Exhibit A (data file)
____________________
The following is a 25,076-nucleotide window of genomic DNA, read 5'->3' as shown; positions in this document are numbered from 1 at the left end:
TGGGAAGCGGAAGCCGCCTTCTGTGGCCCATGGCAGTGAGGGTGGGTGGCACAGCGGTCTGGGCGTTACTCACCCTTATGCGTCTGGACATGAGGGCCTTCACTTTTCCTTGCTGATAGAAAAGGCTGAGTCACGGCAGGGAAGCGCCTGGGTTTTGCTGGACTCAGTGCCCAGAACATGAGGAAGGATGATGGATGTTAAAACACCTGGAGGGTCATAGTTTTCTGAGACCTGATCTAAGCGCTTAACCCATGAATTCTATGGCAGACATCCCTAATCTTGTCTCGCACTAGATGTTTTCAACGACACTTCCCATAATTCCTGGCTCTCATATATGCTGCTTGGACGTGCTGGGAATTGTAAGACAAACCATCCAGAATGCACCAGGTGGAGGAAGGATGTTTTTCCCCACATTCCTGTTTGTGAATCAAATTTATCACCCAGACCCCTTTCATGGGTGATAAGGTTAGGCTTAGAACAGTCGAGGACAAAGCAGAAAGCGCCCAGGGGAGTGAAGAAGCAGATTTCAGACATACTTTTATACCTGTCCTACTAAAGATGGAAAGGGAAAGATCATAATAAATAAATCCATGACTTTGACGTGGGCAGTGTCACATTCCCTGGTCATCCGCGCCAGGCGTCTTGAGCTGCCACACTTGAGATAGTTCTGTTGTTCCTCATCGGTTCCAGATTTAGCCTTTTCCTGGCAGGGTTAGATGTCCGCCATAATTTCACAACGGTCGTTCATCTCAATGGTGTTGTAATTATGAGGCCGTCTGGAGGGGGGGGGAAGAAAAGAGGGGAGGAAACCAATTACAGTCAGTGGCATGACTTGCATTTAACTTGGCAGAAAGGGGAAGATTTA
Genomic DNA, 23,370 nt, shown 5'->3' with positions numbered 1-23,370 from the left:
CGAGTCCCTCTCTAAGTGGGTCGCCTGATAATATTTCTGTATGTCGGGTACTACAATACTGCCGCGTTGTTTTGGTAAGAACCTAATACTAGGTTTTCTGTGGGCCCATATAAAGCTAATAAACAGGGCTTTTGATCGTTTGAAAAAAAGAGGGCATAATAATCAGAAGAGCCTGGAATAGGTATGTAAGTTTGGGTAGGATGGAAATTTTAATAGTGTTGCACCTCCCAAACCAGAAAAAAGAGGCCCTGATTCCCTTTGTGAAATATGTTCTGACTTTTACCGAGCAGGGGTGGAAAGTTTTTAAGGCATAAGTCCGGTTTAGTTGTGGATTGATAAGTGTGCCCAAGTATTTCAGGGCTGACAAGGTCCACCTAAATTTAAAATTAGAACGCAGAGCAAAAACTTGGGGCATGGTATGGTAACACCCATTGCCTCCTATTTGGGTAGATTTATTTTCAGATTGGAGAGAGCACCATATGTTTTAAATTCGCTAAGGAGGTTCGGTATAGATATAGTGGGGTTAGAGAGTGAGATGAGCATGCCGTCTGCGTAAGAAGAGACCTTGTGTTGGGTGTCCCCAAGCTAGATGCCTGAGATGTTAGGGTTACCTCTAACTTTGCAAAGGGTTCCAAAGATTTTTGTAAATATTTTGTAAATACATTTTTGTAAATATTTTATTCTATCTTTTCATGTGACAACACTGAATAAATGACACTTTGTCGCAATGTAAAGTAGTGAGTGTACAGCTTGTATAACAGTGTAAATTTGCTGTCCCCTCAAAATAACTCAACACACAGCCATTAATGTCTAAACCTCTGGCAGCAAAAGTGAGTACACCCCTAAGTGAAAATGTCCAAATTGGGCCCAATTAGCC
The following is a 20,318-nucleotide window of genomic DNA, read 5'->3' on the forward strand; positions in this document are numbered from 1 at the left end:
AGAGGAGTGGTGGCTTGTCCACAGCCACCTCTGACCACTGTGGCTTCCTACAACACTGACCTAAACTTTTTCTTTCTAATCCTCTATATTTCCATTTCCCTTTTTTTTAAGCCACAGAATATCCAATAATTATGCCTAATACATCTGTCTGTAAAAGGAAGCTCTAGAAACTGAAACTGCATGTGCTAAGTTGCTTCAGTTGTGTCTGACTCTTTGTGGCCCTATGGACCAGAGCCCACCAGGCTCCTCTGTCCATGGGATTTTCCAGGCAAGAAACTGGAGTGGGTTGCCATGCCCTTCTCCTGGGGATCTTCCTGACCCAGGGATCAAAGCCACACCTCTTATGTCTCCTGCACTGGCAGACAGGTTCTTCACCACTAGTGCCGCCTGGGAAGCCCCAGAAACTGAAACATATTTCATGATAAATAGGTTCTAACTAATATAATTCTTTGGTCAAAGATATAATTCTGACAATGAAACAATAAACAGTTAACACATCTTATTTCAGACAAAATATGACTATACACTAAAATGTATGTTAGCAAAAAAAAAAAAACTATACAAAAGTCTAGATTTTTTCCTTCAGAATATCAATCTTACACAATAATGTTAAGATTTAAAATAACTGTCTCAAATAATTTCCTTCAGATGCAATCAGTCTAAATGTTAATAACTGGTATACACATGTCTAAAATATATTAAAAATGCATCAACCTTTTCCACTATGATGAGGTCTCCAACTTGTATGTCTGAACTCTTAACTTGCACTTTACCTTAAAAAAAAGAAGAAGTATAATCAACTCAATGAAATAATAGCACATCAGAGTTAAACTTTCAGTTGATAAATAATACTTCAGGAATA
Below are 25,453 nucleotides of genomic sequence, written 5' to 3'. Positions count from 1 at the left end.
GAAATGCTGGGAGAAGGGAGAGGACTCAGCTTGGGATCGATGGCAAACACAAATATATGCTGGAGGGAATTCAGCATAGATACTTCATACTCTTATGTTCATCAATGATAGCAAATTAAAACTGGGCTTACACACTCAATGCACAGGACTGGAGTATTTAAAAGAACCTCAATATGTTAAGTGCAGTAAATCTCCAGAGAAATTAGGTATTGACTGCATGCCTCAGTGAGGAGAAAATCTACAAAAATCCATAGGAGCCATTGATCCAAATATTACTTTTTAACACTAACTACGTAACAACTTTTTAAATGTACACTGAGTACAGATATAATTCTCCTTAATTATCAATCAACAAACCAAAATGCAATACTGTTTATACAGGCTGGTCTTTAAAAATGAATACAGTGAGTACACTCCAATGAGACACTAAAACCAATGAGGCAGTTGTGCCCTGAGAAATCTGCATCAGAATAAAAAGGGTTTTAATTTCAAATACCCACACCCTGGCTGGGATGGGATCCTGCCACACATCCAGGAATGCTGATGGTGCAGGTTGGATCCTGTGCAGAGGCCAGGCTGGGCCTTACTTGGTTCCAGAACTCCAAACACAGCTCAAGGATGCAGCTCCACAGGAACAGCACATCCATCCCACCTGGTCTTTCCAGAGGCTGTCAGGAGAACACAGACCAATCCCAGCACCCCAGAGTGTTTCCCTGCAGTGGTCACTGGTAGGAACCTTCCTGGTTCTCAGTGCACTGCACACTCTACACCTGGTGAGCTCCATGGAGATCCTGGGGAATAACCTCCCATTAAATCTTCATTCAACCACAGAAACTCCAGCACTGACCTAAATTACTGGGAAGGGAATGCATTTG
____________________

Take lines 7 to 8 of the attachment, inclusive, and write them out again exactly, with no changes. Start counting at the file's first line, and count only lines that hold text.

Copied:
Below are 25,453 nucleotides of genomic sequence, written 5' to 3'. Positions count from 1 at the left end.
GAAATGCTGGGAGAAGGGAGAGGACTCAGCTTGGGATCGATGGCAAACACAAATATATGCTGGAGGGAATTCAGCATAGATACTTCATACTCTTATGTTCATCAATGATAGCAAATTAAAACTGGGCTTACACACTCAATGCACAGGACTGGAGTATTTAAAAGAACCTCAATATGTTAAGTGCAGTAAATCTCCAGAGAAATTAGGTATTGACTGCATGCCTCAGTGAGGAGAAAATCTACAAAAATCCATAGGAGCCATTGATCCAAATATTACTTTTTAACACTAACTACGTAACAACTTTTTAAATGTACACTGAGTACAGATATAATTCTCCTTAATTATCAATCAACAAACCAAAATGCAATACTGTTTATACAGGCTGGTCTTTAAAAATGAATACAGTGAGTACACTCCAATGAGACACTAAAACCAATGAGGCAGTTGTGCCCTGAGAAATCTGCATCAGAATAAAAAGGGTTTTAATTTCAAATACCCACACCCTGGCTGGGATGGGATCCTGCCACACATCCAGGAATGCTGATGGTGCAGGTTGGATCCTGTGCAGAGGCCAGGCTGGGCCTTACTTGGTTCCAGAACTCCAAACACAGCTCAAGGATGCAGCTCCACAGGAACAGCACATCCATCCCACCTGGTCTTTCCAGAGGCTGTCAGGAGAACACAGACCAATCCCAGCACCCCAGAGTGTTTCCCTGCAGTGGTCACTGGTAGGAACCTTCCTGGTTCTCAGTGCACTGCACACTCTACACCTGGTGAGCTCCATGGAGATCCTGGGGAATAACCTCCCATTAAATCTTCATTCAACCACAGAAACTCCAGCACTGACCTAAATTACTGGGAAGGGAATGCATTTG